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November is Critical Infrastructure Security and Resilience (CISR) Month, a time to renew our focus on the assets, systems, facilities, and networks that provide our economic vitality, public health, and safety.

The Office of Electricity (OE) has a number of programs and activities that highlight the Department of Energy's (DOE) commitment to increasing the resilience and security of our critical energy infrastructure.

  • This month DOE announced the results of the 2019 Grid Modernization Lab Call with funding of approximately $80 million over three years. This funding aims to strengthen, transform, and improve the resilience of energy infrastructure to ensure the nation’s access to reliable and secure sources of energy now and in the future.
  • Winners of OE's inaugural "Electricity Industry Technology and Practices Innovation Challenge" continue develop their projects and ideas to make the nation's electric grid stronger and more resilient. In particular, International Business and Technology Service Corporation’s sensor technology will enhance real-time grid data collection, and Southern California Edison will use the concept of virtual substation components to improve cybersecurity.
  • Assistant Secretary Bruce J. Walker, in a November article with Fortnightly Magazine, explained that OE places special emphasis on mitigating threats against Defense Critical Electric Infrastructure (DCEI) to help assure the U.S. government’s ability to defend our country, empower military forces, and maintain essential civilian functions during crises.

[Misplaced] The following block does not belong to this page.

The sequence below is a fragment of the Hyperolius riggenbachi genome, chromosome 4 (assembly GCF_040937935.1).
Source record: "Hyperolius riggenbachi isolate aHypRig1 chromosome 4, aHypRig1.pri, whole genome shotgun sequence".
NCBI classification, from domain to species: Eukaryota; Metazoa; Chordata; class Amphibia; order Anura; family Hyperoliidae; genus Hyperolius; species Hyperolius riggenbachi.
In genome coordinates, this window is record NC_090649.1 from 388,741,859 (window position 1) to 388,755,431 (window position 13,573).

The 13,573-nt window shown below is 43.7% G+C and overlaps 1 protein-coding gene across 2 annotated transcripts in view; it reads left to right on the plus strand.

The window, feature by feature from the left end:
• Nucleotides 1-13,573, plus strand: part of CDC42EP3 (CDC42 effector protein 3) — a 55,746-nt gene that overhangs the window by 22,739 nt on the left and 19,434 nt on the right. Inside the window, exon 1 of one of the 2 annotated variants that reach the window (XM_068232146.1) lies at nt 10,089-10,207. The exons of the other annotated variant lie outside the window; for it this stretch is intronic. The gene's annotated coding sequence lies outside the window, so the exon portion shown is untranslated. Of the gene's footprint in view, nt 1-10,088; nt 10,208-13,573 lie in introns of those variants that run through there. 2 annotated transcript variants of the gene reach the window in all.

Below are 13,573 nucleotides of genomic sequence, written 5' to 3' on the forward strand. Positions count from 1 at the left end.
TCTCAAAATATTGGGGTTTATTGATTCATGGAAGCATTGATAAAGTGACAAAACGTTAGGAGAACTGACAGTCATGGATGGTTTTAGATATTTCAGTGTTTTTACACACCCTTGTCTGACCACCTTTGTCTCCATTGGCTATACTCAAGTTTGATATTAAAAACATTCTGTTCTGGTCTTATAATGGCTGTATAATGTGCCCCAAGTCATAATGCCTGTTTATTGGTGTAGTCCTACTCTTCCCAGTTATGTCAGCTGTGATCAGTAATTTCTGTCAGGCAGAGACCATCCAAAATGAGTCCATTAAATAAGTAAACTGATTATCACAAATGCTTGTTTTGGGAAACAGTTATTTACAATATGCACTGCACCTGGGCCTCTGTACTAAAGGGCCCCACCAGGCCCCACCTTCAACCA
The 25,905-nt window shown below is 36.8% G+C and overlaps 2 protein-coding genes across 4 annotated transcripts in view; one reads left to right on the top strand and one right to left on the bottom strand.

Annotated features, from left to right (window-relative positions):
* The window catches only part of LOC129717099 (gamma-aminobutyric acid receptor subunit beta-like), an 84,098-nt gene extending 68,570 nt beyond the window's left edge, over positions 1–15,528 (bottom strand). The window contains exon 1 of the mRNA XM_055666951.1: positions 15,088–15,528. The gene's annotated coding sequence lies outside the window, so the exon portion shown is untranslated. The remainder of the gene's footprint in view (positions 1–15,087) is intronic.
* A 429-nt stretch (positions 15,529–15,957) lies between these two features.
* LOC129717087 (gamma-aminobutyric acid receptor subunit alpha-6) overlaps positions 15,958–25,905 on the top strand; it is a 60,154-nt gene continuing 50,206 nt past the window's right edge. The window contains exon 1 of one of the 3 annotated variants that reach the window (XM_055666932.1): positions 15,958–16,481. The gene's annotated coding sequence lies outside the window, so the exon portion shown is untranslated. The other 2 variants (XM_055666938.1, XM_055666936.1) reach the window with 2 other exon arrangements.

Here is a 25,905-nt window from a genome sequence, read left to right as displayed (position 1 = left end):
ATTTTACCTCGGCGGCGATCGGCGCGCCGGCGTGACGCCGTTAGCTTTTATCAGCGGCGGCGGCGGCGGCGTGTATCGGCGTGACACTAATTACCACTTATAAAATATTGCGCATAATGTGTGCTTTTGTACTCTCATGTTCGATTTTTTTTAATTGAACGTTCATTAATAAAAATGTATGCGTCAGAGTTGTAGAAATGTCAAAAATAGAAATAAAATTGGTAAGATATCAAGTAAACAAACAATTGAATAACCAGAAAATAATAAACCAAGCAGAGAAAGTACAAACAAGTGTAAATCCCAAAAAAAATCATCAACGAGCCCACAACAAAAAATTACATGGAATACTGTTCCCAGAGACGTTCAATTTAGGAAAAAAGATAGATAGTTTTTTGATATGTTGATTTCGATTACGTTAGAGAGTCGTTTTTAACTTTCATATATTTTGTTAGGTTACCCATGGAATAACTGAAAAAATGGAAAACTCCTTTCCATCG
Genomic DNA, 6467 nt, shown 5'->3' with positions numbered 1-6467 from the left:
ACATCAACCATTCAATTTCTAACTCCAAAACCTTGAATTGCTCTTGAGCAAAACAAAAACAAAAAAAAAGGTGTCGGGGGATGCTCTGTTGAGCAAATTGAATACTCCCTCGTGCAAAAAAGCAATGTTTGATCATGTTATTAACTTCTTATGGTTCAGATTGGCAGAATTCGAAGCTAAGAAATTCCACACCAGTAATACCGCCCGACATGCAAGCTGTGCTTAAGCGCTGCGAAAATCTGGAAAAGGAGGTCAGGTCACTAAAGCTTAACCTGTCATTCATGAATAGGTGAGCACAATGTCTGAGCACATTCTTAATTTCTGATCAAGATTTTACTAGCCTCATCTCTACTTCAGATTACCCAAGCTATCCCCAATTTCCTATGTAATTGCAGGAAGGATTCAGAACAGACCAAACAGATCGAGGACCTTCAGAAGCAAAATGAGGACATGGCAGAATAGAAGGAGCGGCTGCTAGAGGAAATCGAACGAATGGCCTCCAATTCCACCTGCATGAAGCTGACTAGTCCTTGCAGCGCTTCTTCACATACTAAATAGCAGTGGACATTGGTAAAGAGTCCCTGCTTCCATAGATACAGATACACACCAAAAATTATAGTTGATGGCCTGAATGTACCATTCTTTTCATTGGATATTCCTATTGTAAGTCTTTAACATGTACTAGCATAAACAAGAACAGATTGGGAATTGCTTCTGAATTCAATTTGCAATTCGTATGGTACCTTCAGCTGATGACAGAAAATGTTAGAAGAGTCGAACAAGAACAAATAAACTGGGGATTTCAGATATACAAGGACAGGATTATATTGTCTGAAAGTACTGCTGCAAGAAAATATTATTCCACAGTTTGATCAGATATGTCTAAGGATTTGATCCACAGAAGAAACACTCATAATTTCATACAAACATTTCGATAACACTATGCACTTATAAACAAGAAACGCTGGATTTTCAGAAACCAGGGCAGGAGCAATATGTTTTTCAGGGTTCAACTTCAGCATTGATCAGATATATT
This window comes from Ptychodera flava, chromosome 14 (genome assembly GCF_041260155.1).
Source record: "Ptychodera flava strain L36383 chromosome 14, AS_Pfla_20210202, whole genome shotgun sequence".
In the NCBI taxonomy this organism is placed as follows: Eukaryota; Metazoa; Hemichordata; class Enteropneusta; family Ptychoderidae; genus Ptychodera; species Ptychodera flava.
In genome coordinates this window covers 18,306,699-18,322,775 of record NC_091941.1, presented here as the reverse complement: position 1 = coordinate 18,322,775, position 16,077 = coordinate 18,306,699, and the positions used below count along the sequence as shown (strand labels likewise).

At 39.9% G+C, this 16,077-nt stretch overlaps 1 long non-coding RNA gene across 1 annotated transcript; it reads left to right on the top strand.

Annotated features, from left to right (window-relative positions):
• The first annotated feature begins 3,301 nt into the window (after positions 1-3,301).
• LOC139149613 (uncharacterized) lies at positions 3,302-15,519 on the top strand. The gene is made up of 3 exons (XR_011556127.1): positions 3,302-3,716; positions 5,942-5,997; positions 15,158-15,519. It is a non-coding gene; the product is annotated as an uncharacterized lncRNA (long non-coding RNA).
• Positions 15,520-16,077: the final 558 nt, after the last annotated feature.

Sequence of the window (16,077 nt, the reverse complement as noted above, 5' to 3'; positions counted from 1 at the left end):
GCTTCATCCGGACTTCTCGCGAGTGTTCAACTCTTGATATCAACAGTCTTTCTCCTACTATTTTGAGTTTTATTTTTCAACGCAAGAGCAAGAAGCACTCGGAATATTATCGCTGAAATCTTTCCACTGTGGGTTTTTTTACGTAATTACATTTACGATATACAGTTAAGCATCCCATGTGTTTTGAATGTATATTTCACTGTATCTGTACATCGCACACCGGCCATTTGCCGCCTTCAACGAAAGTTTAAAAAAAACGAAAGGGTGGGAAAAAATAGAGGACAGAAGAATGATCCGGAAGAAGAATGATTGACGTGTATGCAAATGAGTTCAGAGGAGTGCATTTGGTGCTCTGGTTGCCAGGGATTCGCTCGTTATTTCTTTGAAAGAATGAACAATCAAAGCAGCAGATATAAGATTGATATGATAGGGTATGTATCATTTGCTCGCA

• Recently Charles P. "Chuck" Kosak joined OE as our newest Deputy Assistant Secretary leading OE's Transmission Permitting and Technical Assistance division. A major focus of his work will shape strategies to mitigate threats against U.S. critical energy infrastructure. Chuck will draw on his 24-year career with the Department of Defense (DoD), where he worked to develop plans to ensure that the DoD can continue to execute core functions, even in the face of military and natural hazard threats to installations and infrastructure.
  • OE released a request for information (RFI) seeking input on cost-effective ways to enhance the resilience of electric infrastructure systems and oil and natural gas infrastructure systems against severe weather events. The public responses are now available for review here:
  • The electric grid of the future will have to address increased levels of complexity and the uncertainty presented by technological evolution, policy shifts, changing customer expectations, as well as resilience and security needs. Faced with these constraints, the emerging discipline of grid architecture can help grid designers address system complexity while minimizing unwanted consequences. OE's Joseph Paladino authored an article on how DOE is working with state regulators and utilities to apply grid architecture to their grid modernization planning processes.
  • OE's annual Energy Storage Peer Review brought a broad portfolio of energy storage technologies to Albuquerque, New Mexico. The four-day review of OE-funded projects focused on utility-scale and standalone energy storage applications as well as studies on reliability, performance, and economic benefits for grid integration and off-grid applications. Presentations from the event are available for download.